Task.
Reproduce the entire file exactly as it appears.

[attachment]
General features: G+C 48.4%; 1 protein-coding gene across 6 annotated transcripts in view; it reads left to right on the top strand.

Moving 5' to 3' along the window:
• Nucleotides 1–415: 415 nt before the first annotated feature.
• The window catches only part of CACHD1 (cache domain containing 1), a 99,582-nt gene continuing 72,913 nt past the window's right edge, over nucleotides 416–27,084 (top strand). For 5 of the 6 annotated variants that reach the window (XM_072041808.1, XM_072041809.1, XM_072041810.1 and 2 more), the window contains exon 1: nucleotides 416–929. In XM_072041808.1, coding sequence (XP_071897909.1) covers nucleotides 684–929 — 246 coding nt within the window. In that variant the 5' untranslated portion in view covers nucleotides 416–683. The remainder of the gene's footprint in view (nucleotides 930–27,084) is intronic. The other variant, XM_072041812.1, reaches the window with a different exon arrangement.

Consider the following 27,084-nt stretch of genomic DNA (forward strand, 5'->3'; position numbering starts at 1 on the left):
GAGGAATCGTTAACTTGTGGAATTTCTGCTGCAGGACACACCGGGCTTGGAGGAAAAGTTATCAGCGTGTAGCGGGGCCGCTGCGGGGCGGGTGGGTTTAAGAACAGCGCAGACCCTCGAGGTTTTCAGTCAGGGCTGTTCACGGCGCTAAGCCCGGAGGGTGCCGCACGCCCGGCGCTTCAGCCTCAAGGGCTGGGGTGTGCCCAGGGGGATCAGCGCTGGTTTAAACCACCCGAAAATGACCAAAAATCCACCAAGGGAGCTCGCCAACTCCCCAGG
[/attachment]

General features: G+C 48.4%; 1 protein-coding gene across 6 annotated transcripts in view; it reads left to right on the top strand.

Moving 5' to 3' along the window:
• Nucleotides 1–415: 415 nt before the first annotated feature.
• The window catches only part of CACHD1 (cache domain containing 1), a 99,582-nt gene continuing 72,913 nt past the window's right edge, over nucleotides 416–27,084 (top strand). For 5 of the 6 annotated variants that reach the window (XM_072041808.1, XM_072041809.1, XM_072041810.1 and 2 more), the window contains exon 1: nucleotides 416–929. In XM_072041808.1, coding sequence (XP_071897909.1) covers nucleotides 684–929 — 246 coding nt within the window. In that variant the 5' untranslated portion in view covers nucleotides 416–683. The remainder of the gene's footprint in view (nucleotides 930–27,084) is intronic. The other variant, XM_072041812.1, reaches the window with a different exon arrangement.

Consider the following 27,084-nt stretch of genomic DNA (forward strand, 5'->3'; position numbering starts at 1 on the left):
GAGGAATCGTTAACTTGTGGAATTTCTGCTGCAGGACACACCGGGCTTGGAGGAAAAGTTATCAGCGTGTAGCGGGGCCGCTGCGGGGCGGGTGGGTTTAAGAACAGCGCAGACCCTCGAGGTTTTCAGTCAGGGCTGTTCACGGCGCTAAGCCCGGAGGGTGCCGCACGCCCGGCGCTTCAGCCTCAAGGGCTGGGGTGTGCCCAGGGGGATCAGCGCTGGTTTAAACCACCCGAAAATGACCAAAAATCCACCAAGGGAGCTCGCCAACTCCCCAGG